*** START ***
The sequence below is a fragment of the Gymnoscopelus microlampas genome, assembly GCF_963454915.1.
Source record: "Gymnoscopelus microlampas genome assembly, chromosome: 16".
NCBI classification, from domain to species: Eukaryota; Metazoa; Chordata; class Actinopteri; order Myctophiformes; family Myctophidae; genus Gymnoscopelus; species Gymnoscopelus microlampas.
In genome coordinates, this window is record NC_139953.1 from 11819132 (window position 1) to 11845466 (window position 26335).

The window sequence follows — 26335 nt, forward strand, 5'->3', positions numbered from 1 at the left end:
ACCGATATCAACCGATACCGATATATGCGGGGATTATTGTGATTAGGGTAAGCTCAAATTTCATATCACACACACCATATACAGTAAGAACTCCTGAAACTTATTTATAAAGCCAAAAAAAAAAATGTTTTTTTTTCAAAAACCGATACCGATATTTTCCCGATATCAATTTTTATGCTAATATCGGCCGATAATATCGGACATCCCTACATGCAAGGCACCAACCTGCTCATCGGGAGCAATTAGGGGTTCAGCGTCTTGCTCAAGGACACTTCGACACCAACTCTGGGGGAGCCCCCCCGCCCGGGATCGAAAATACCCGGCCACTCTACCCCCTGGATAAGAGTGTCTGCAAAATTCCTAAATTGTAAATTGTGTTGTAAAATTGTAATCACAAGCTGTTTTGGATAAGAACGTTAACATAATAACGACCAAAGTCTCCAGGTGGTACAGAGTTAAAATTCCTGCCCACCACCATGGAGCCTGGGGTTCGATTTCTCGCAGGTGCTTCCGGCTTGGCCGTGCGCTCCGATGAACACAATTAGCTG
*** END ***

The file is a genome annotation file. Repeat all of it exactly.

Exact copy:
The sequence below is a fragment of the Gymnoscopelus microlampas genome, assembly GCF_963454915.1.
Source record: "Gymnoscopelus microlampas genome assembly, chromosome: 16".
NCBI classification, from domain to species: Eukaryota; Metazoa; Chordata; class Actinopteri; order Myctophiformes; family Myctophidae; genus Gymnoscopelus; species Gymnoscopelus microlampas.
In genome coordinates, this window is record NC_139953.1 from 11819132 (window position 1) to 11845466 (window position 26335).

The window sequence follows — 26335 nt, forward strand, 5'->3', positions numbered from 1 at the left end:
ACCGATATCAACCGATACCGATATATGCGGGGATTATTGTGATTAGGGTAAGCTCAAATTTCATATCACACACACCATATACAGTAAGAACTCCTGAAACTTATTTATAAAGCCAAAAAAAAAAATGTTTTTTTTTCAAAAACCGATACCGATATTTTCCCGATATCAATTTTTATGCTAATATCGGCCGATAATATCGGACATCCCTACATGCAAGGCACCAACCTGCTCATCGGGAGCAATTAGGGGTTCAGCGTCTTGCTCAAGGACACTTCGACACCAACTCTGGGGGAGCCCCCCCGCCCGGGATCGAAAATACCCGGCCACTCTACCCCCTGGATAAGAGTGTCTGCAAAATTCCTAAATTGTAAATTGTGTTGTAAAATTGTAATCACAAGCTGTTTTGGATAAGAACGTTAACATAATAACGACCAAAGTCTCCAGGTGGTACAGAGTTAAAATTCCTGCCCACCACCATGGAGCCTGGGGTTCGATTTCTCGCAGGTGCTTCCGGCTTGGCCGTGCGCTCCGATGAACACAATTAGCTG